Monitoring of Rheologic Variables During Postoperative High-Dose Brachytherapy for Uterine Cancer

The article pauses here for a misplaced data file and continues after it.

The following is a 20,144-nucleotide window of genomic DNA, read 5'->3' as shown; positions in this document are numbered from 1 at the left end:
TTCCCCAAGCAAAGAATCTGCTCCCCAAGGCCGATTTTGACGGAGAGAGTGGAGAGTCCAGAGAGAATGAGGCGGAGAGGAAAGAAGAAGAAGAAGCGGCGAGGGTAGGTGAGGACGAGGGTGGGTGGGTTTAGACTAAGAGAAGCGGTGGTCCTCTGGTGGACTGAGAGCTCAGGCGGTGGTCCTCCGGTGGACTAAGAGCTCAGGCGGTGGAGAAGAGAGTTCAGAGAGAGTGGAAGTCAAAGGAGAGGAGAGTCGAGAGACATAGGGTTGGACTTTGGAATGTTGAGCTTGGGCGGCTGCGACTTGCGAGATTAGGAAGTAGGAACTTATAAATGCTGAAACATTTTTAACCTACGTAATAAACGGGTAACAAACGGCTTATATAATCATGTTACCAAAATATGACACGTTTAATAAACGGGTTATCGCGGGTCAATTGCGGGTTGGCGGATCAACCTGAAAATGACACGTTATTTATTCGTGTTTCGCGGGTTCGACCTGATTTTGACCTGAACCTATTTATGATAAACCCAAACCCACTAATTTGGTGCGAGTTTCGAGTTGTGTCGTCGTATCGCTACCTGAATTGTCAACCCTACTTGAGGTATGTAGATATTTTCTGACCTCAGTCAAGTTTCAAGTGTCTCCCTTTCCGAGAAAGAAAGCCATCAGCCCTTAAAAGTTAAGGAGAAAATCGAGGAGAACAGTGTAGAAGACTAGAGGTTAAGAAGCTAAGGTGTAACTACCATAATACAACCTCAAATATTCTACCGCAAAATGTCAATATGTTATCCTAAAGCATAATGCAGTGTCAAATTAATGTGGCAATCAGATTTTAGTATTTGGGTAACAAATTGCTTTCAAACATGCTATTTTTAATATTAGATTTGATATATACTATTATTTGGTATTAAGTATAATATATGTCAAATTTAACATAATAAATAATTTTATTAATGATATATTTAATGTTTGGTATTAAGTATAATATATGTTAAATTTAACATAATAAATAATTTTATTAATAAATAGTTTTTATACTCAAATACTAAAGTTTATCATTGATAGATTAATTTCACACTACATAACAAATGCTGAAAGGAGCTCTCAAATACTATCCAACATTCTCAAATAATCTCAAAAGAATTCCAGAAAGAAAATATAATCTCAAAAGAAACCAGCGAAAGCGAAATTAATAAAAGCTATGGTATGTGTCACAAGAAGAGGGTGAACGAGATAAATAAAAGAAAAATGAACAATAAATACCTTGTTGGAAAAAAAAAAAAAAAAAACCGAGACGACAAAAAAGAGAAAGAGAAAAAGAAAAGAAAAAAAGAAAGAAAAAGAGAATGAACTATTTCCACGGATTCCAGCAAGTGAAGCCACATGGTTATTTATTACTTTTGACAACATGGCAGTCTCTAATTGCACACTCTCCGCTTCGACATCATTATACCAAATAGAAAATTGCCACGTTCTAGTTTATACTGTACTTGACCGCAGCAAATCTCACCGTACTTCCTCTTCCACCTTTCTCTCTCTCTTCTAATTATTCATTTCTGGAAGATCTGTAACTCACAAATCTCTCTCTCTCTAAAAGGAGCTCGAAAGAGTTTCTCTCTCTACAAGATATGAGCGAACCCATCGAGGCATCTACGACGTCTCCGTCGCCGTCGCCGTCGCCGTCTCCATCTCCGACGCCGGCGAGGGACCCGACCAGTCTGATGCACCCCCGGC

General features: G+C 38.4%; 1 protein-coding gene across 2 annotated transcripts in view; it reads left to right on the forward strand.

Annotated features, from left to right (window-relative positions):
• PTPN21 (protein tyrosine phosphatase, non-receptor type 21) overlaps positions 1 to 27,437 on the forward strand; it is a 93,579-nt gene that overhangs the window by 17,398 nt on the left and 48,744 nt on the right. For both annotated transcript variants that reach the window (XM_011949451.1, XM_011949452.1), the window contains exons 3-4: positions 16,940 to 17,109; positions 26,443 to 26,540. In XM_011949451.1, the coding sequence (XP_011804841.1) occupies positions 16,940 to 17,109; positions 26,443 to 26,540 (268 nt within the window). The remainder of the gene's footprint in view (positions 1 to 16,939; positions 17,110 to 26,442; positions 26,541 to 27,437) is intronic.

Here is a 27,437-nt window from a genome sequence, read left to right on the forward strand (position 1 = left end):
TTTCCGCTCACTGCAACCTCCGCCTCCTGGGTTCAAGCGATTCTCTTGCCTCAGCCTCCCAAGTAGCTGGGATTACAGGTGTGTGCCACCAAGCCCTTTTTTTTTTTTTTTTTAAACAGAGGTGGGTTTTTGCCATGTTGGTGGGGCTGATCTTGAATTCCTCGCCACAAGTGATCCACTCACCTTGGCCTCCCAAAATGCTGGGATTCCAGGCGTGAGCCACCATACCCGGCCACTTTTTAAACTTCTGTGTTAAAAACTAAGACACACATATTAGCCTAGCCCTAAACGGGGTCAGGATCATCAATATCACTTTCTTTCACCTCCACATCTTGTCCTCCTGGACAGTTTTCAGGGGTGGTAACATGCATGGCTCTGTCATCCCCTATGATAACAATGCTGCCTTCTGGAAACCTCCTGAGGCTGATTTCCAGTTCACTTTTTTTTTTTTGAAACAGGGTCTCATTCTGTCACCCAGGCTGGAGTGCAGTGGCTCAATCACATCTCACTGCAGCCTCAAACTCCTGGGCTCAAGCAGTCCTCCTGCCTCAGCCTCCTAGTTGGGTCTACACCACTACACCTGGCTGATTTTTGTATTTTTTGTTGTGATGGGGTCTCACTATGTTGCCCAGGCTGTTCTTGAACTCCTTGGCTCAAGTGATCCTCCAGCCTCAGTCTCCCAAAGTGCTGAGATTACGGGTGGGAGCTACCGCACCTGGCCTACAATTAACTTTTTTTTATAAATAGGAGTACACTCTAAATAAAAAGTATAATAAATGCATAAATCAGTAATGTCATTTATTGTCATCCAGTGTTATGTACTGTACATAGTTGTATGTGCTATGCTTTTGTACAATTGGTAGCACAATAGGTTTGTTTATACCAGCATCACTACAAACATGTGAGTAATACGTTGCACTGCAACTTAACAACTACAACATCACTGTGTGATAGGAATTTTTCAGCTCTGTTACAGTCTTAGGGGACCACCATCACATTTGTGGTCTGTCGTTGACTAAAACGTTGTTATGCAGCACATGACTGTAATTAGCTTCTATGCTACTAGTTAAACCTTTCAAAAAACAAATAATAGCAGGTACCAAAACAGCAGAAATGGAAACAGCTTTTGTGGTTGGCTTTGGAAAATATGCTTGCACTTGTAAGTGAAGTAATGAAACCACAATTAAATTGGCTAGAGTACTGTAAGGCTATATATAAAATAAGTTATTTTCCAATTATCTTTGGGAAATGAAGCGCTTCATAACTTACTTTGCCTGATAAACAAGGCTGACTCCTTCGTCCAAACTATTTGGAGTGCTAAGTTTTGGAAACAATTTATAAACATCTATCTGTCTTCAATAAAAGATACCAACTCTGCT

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Oxygenation of tumor tissue has recently been assed an important prerequisite for the effectiveness of radiotherapy in cervical cancer. Hyperviscosity is a common phenomenon in malignancy and a cause of reduced oxygen transport capacity that would favour tissue hypoxia. Hemorheological variables were serially tested preoperatively, during four cycles of fractionated adjuvant IR192 HDR after loading radiation (HDR-AL) of the vaginal vault (weekly intervals), and 6 months postoperatively in patients with cervical (n=12) and endometrial cancer (n=26). Women who were scheduled for benign tumor surgery served as controls (n=29). Preoperatively, in cervical and endometrial cancer patients, mean plasma viscosity (PV: 1.31±0.1 mPa s; p<0.05; 1.35±0.13 mPa s; p<0.001) and fibrinogen levels (383±46 mg/dL; p<0.05; 379±117 mg/dL; p<0.05) were higher as compared to the controls (1.25±0.07 mPa s; 314±89 mg/dL). Red blood cell aggregation at low shear and stasis (RBC agg.: 15.7±5.6; p<0.05; 29.6±9.1; p<0.05) was higher in endometrial cancer patients as compared to the controls (13.7±3.4; 25.3±5.6). Postoperatively PV decreased in endometrial cancer patients and transiently increased in cervical cancer patients. After the third session of irradiation in both cancer groups, PV regained and at the 6-month checkup, levels were higher as compared to the values before surgery. Postoperatively fibrinogen levels increased and remained higher throughout HDR-AL and 6 months postoperatively. After surgery and during irradiation, anemia persisted in both cancer groups while hematocrit recovered after 6 months in endometrial cancer patients. Thrombosis was diagnosed in three patients postoperatively (7.9 %) but in none during HDR-AL. While a temporary reduction of hyperviscosity is found postoperatively and during HDR-AL in uterine cancer patients, 6 months after surgery RBC aggregation, PV, and hematocrit returned to the pretreatment range.

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